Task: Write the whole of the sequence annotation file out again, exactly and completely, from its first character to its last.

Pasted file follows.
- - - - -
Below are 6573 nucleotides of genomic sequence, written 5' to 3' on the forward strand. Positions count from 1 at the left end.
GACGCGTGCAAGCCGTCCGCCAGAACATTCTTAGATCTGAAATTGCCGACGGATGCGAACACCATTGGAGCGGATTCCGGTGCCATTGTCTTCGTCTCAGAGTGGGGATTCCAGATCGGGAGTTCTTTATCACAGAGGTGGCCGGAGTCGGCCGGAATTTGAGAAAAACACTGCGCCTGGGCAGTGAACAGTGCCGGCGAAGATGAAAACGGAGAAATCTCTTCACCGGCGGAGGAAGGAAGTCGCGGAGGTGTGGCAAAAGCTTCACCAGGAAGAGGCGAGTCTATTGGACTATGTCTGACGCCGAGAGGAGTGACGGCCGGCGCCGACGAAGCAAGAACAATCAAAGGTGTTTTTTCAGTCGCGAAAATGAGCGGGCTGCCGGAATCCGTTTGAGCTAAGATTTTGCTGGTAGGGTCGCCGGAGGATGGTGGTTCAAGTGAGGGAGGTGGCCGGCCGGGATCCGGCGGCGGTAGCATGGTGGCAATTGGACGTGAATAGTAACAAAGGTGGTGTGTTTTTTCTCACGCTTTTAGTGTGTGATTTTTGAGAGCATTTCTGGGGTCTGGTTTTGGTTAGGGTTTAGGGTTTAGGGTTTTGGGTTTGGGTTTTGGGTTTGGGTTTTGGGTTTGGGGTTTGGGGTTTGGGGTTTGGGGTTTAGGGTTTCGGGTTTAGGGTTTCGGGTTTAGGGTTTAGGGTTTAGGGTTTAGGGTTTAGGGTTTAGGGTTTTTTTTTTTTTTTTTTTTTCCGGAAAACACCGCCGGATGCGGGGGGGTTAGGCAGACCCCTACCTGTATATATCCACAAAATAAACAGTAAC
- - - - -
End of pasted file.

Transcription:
Below are 6573 nucleotides of genomic sequence, written 5' to 3' on the forward strand. Positions count from 1 at the left end.
GACGCGTGCAAGCCGTCCGCCAGAACATTCTTAGATCTGAAATTGCCGACGGATGCGAACACCATTGGAGCGGATTCCGGTGCCATTGTCTTCGTCTCAGAGTGGGGATTCCAGATCGGGAGTTCTTTATCACAGAGGTGGCCGGAGTCGGCCGGAATTTGAGAAAAACACTGCGCCTGGGCAGTGAACAGTGCCGGCGAAGATGAAAACGGAGAAATCTCTTCACCGGCGGAGGAAGGAAGTCGCGGAGGTGTGGCAAAAGCTTCACCAGGAAGAGGCGAGTCTATTGGACTATGTCTGACGCCGAGAGGAGTGACGGCCGGCGCCGACGAAGCAAGAACAATCAAAGGTGTTTTTTCAGTCGCGAAAATGAGCGGGCTGCCGGAATCCGTTTGAGCTAAGATTTTGCTGGTAGGGTCGCCGGAGGATGGTGGTTCAAGTGAGGGAGGTGGCCGGCCGGGATCCGGCGGCGGTAGCATGGTGGCAATTGGACGTGAATAGTAACAAAGGTGGTGTGTTTTTTCTCACGCTTTTAGTGTGTGATTTTTGAGAGCATTTCTGGGGTCTGGTTTTGGTTAGGGTTTAGGGTTTAGGGTTTTGGGTTTGGGTTTTGGGTTTGGGTTTTGGGTTTGGGGTTTGGGGTTTGGGGTTTGGGGTTTAGGGTTTCGGGTTTAGGGTTTCGGGTTTAGGGTTTAGGGTTTAGGGTTTAGGGTTTAGGGTTTAGGGTTTTTTTTTTTTTTTTTTTTTCCGGAAAACACCGCCGGATGCGGGGGGGTTAGGCAGACCCCTACCTGTATATATCCACAAAATAAACAGTAAC